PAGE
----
UP Chapel celebrates milestones at the turn of the New Year

| Written by Celeste Ann Castillo Llaneta

The repainted exterior dome of the UP Chapel showing its original color. Photo from DMCI Homes.

 

The Parish Church of the Holy Sacrifice, the circular structure with the unique dome within the University of the Philippines (UP) Diliman campus, celebrated milestones in 2020.

The first milestone was the commemoration of the 65th anniversary of the completion and blessing of the Parish Church, more popularly known as the UP Chapel. It was blessed by the Archbishop of the Roman Catholic Archdiocese of Manila, Rufino Cardinal Santos, on December 20, 1955 after the completion of its construction.

To celebrate this event, a special Thanksgiving Mass was held on December 20, with Most Rev. Honesto F. Ongtioco, Bishop of Cubao, presiding over the celebration and Very Rev. Primitivo Viray Jr., SJ, Provincial of the Society of Jesus, co-presiding. As this was also the 6th day of Simbang Gabi,  the Mass was livestreamed on the UP Parish of the Holy Sacrifice’s Facebook page.

 

Rehabilitation of the UP Chapel

Restored walls of the UP Chapel. Photo from DMCI Homes.

 

The second milestone was the completion of the repair, restoration and repainting of the UP Chapel by DMCI Homes, the real estate arm of DMCI Holdings through its wholly owned subsidiary DMCI Project Developers, Inc. (PDI).

DMCI Homes worked on rehabilitating the 65-year old national historical landmark and cultural treasure by repairing its old and worn-out parts and repainting its interior and its exterior facade. Work started in July 2020 and was completed in December.

For the chapel’s rehabilitation, DMCI Homes did a series of consultations with UP officials and UP Parish to address the immediate needs of the chapel and to ensure that its original state of beauty and elegance was maintained when the repairs were executed. The restoration of the UP Chapel was supposed to start in early 2020 but due to the pandemic, the restoration plan was pushed back to the latter part of the year.

 

Close-up of repainted roof and dome of the UP Chapel. Photo from DMCI Homes.

 

DMCI Homes led a team that facilitated the repair of masonry cracks, de-clogging of downspouts and drains, and the installation of new electrical fixtures. Repainting work was performed on the chapel’s iconic dome and roof, as well as on its walls, columns, eaves, under slabs, ceilings, and railings.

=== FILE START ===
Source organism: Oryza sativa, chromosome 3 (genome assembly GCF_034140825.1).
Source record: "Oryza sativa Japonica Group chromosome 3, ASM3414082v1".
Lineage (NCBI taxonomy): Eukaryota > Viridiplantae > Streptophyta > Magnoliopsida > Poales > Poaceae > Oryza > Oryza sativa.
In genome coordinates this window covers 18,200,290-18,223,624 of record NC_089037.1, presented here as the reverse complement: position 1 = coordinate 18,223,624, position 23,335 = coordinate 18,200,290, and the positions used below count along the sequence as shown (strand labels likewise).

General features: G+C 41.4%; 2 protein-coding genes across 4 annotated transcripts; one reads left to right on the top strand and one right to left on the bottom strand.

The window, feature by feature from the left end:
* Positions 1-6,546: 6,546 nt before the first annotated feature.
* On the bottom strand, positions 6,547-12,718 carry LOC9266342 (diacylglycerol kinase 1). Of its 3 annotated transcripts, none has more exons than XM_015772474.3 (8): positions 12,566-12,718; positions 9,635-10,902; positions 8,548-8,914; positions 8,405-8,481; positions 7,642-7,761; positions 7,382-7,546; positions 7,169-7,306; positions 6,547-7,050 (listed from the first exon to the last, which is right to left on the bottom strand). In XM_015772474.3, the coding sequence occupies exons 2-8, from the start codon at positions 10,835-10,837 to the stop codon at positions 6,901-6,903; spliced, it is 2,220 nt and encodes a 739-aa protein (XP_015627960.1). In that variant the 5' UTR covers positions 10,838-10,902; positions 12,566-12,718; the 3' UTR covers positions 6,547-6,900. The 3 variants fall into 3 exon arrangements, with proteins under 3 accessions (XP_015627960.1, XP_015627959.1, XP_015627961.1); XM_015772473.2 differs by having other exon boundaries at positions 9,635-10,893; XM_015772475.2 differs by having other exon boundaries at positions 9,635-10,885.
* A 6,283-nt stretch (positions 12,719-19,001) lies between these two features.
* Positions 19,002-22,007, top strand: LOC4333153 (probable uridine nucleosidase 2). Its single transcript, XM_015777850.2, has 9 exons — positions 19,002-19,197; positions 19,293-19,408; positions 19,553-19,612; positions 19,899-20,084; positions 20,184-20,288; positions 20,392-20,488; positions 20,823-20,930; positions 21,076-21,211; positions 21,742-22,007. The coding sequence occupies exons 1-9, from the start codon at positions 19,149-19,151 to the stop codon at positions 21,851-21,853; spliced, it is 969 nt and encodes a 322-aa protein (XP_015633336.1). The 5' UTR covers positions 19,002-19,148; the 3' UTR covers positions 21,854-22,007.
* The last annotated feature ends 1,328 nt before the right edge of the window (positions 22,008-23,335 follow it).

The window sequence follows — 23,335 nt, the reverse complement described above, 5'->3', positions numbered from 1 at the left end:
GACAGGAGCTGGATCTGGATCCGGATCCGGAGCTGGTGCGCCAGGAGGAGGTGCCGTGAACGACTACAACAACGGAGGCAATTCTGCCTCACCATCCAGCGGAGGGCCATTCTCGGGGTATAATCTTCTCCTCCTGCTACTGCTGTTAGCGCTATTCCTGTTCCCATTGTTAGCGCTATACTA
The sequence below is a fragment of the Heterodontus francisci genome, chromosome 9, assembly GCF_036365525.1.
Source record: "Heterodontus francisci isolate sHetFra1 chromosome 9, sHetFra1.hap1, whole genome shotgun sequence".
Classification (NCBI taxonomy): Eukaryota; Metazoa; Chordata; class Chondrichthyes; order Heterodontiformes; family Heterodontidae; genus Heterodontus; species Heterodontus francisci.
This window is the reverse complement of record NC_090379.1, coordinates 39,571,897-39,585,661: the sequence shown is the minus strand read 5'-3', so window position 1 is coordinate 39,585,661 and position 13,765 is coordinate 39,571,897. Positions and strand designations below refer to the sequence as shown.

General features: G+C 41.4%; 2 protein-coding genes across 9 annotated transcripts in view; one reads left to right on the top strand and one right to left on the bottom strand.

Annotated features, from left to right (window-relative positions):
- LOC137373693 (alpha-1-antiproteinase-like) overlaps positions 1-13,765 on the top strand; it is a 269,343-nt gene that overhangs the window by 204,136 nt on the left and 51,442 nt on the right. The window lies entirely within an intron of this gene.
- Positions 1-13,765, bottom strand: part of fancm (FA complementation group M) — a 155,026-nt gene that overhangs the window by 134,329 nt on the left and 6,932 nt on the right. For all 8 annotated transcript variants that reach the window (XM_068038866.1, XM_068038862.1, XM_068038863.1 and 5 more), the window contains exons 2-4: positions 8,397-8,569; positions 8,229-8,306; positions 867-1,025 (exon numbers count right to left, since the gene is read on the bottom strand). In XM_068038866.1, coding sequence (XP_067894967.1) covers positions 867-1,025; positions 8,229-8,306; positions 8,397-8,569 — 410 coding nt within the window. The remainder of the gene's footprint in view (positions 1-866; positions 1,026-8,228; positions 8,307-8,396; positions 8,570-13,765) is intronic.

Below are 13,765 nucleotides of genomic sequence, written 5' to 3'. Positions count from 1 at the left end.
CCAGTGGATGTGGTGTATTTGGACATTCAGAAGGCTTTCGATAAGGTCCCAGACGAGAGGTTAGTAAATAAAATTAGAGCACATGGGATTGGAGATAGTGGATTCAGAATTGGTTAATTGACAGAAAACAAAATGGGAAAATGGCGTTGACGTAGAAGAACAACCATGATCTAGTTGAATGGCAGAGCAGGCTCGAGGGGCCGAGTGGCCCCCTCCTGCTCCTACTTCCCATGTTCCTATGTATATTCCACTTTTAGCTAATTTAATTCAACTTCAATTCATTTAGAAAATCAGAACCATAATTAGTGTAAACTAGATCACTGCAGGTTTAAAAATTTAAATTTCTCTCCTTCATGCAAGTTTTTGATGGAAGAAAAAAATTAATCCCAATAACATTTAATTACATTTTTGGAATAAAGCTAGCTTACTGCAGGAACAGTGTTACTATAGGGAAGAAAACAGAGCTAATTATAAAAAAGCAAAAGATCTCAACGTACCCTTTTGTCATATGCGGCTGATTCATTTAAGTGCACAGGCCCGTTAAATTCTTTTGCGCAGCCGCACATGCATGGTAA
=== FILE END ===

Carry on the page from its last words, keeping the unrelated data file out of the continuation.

The murals depicting the Stations of the Cross, the marble altar, the floor mural, and the cross at the center of the chapel were left untouched during the rehabilitation.

In 2021, DMCI Homes will restore next the chapel’s ceiling or the underside of the dome as this was rescheduled to give way to the church activities during the 2020 Christmas season.

 

Railings along the UP Chapel were also repainted. Photo from DMCI Homes.

 

National Historical Landmark and Cultural Treasure

The UP Chapel had its beginnings in 1954 when Fr. John Patrick Delaney, S.J., who was the UP chaplain during the transfer of the University’s campus from Manila to Diliman in 1949, saw the need for a more permanent structure to replace the sawali-bamboo building that until then had been serving as the house of worship for the Catholics in the UP community.

Fr. Delaney came up with the concept for the UP Church and commissioned young, up-and-coming UP artists, engineers and an architect to build the structure. Architect Leandro Locsin designed the church according to Fr. Delaney’s vision of a Church centered on the Holy Sacrifice of the Mass, with the priest close to his parishioners in a spirit of oneness and communion—a Church whose doors would always be open to anyone seeking to talk to God.

Engr. Alfredo Juinio, who served as the structural engineer for the project, and Engr. David Consunji, founder of the DMCI Group of Companies, constructed it as the country’s first circular, concentrically arranged chapel with the altar at its center. It is also the first to have a thin shell concrete dome, supported by pillars located at the sides of the church; so there are no supports to block the space inside. The thin shell-dome was made possible through Engr. Consunji’s innovation in the mixing and delivery of concrete.

Inside the chapel, artist Arturo Luz designed the floor mural, titled the “River of Life”, executed in terazzo and radiating from the altar; while Napoleon Abueva created the giant wooden double-sided crucifix and the altar base. Finally, Vicente Manansala and Ang Kiukok painted the 15 murals of the Stations of the Cross.

In time, these five men—Locsin, Luz, Abueva, Manansala and Kiukok—would be named National Artists of the Philippines, making the UP Chapel the only structure in the country to feature the works of five National Artists. With its unique and timeless architectural design, the UP Chapel has been recognized as a National Historical Landmark by the National Historical Commission of the Philippines, and a Cultural Treasure by the National Museum of the Philippines.

With the newly completed restoration, DMCI Homes hopes to preserve the architectural, engineering, cultural, and religious significance of the UP Chapel for more people in the coming decades.